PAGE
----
several times, explore the experimental probabilities of obtaining each of the required outcomes.
For example, explore the possibility of rolling all number cubes and getting the same number on
each. The roll of each die is independent. Have students exchange games with another group and
follow the rules determined by the game‟s creator. Compare experimental results with the
theoretical results. Lead classroom discussion about the independent events involved in each of
the games created. (See Teacher-Made Supplemental Resources)

Assessment
The student will create a game of chance in which player 1 has twice the chance of winning
as player 2.

Assessment
The student will play several different games of chance and then analyze the probabilities of
winning.

Activity 110: Dependent Events (LCC Unit 8 Activity 7)
(GLE: 45)
Materials List: styrofoam plates, paper clips, Dependent Events BLM, pencil, paper

Create a multiple-event experiment where the events are dependent, and have the students
determine the probability of a result. Have each group of four students make two spinners with
sturdy plates that have the thumbprints or dimples around the edge such as the Hefty® brand of
plate. Secure a paper clip as the spinner by using a second paper clip through the bottom of the
plate. These plates are already divided into 36 thumbprints so the students can easily divide the
plate into thirds or fourths. Divide one of the plates into thirds and let this plate represent the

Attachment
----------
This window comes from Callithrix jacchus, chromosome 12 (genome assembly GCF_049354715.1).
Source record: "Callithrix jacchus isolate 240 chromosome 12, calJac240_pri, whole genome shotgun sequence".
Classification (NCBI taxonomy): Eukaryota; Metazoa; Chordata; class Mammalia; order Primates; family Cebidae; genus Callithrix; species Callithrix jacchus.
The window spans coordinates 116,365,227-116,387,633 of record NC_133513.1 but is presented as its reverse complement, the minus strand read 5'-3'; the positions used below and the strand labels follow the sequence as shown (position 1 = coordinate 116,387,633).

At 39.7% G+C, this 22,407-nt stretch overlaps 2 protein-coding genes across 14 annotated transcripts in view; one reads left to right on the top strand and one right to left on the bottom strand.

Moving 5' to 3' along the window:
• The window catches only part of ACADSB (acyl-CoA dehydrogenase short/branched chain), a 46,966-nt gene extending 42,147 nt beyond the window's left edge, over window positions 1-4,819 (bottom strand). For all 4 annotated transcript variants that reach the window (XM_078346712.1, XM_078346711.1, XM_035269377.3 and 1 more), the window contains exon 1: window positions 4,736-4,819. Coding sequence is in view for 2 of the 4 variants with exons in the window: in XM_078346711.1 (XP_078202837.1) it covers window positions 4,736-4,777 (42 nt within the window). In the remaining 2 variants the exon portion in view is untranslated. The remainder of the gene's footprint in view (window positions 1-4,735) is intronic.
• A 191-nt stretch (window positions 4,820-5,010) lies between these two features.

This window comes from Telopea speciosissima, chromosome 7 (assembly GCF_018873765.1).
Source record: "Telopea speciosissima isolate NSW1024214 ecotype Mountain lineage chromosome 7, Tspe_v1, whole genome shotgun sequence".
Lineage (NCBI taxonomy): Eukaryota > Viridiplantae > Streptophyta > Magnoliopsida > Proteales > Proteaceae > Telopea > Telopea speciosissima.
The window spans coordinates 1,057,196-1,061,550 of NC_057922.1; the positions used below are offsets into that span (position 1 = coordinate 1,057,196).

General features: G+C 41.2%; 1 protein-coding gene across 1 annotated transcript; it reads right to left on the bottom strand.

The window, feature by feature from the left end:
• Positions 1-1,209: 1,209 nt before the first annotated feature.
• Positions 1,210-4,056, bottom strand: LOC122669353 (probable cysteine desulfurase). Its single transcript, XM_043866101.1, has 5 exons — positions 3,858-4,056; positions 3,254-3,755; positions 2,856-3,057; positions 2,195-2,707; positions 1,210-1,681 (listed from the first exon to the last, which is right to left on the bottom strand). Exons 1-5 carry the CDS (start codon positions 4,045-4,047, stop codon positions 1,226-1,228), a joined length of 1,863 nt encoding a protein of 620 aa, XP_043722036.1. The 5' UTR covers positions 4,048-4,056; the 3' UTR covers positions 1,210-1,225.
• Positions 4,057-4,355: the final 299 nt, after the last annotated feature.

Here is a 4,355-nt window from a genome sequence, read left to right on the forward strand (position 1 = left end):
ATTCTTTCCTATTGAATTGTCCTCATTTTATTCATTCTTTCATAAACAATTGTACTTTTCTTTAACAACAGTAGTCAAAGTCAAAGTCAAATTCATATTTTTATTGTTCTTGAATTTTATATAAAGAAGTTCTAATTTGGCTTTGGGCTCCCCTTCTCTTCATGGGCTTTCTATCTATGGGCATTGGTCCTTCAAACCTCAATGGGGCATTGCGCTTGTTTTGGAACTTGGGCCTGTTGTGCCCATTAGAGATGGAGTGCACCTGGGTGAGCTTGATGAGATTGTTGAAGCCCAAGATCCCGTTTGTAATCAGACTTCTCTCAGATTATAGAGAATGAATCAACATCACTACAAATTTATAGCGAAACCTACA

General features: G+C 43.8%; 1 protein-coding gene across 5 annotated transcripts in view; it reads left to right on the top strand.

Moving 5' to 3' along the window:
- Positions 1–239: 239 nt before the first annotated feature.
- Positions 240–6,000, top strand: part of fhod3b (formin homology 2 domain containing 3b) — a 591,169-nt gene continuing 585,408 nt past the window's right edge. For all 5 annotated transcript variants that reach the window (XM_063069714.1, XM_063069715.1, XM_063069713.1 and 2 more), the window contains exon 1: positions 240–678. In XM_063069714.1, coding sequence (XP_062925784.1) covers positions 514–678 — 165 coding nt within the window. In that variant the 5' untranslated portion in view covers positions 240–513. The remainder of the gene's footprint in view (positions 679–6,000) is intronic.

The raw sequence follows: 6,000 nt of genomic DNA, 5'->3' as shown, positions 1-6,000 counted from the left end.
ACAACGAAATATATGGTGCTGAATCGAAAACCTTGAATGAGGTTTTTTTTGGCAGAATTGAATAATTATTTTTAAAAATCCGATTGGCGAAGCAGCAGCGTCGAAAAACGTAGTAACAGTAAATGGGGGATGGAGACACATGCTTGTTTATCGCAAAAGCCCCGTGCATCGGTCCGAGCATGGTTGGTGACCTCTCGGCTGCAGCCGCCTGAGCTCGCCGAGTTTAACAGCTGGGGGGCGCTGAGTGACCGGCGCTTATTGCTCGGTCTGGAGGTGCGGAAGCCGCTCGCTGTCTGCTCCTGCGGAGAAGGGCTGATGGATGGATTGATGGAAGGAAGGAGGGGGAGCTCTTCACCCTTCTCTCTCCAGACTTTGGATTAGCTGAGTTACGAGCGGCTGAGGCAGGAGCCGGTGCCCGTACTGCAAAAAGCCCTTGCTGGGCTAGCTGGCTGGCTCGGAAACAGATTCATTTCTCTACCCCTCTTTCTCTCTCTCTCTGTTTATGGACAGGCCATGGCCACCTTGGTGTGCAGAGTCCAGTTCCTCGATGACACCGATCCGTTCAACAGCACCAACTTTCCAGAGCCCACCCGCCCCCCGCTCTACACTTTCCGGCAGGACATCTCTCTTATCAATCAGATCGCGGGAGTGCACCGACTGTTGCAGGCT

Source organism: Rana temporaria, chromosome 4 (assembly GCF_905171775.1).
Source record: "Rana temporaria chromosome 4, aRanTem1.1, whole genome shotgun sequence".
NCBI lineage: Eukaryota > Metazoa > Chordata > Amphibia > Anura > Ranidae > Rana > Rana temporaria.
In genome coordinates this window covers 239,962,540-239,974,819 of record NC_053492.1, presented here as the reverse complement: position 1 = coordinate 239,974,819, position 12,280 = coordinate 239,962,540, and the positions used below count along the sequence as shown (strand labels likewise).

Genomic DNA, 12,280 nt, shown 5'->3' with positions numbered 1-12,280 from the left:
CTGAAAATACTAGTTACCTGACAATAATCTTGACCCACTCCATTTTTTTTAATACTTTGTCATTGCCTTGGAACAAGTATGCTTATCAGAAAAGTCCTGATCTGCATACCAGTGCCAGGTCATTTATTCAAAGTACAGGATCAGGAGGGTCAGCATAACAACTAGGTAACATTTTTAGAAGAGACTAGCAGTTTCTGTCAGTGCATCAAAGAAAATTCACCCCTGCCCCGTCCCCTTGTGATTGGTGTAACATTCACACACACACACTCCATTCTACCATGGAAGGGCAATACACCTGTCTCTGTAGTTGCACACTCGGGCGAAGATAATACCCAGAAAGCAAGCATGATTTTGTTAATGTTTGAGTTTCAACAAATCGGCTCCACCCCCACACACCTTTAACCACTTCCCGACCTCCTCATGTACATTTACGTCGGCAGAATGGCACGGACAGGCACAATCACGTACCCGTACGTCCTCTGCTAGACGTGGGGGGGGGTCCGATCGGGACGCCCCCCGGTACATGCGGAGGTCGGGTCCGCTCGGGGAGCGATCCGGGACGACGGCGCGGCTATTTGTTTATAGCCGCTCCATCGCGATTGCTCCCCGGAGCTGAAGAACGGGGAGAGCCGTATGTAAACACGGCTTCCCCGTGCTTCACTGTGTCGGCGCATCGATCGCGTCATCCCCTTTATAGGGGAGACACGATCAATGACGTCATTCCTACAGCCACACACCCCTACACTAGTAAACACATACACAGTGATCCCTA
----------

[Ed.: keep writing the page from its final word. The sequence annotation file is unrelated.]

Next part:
number of coins. Allow students to determine the numbers in each section but encourage them to
use numbers less than 10. It will make it easier for class discussion if the groups use the same

8th Grade Mathematics: Unit 8-Examining Chances                                                     131
8th Grade Mathematics: Unit 8: Examining Chances
three numbers (possibly-2, 5, 10). Divide the second plate into fourths and write the name of a
coin in each of the four sections (possibly-penny, nickel, dime, quarter). Distribute Dependents
Events BLM and explain to the students that they must figure the theoretical probability of
spinning less than, more than or exactly fifty cents. The groups will then collect experimental data
and record their data on a chart. An example of a possible chart is shown below:

Spin #    # of       Coin      Total      >, < or   Spin #    # of       Coin      Total      >, < or
coins      value     Value      = to                coins      value     Value      = to
of spin    \$.50                                     of spin    \$.50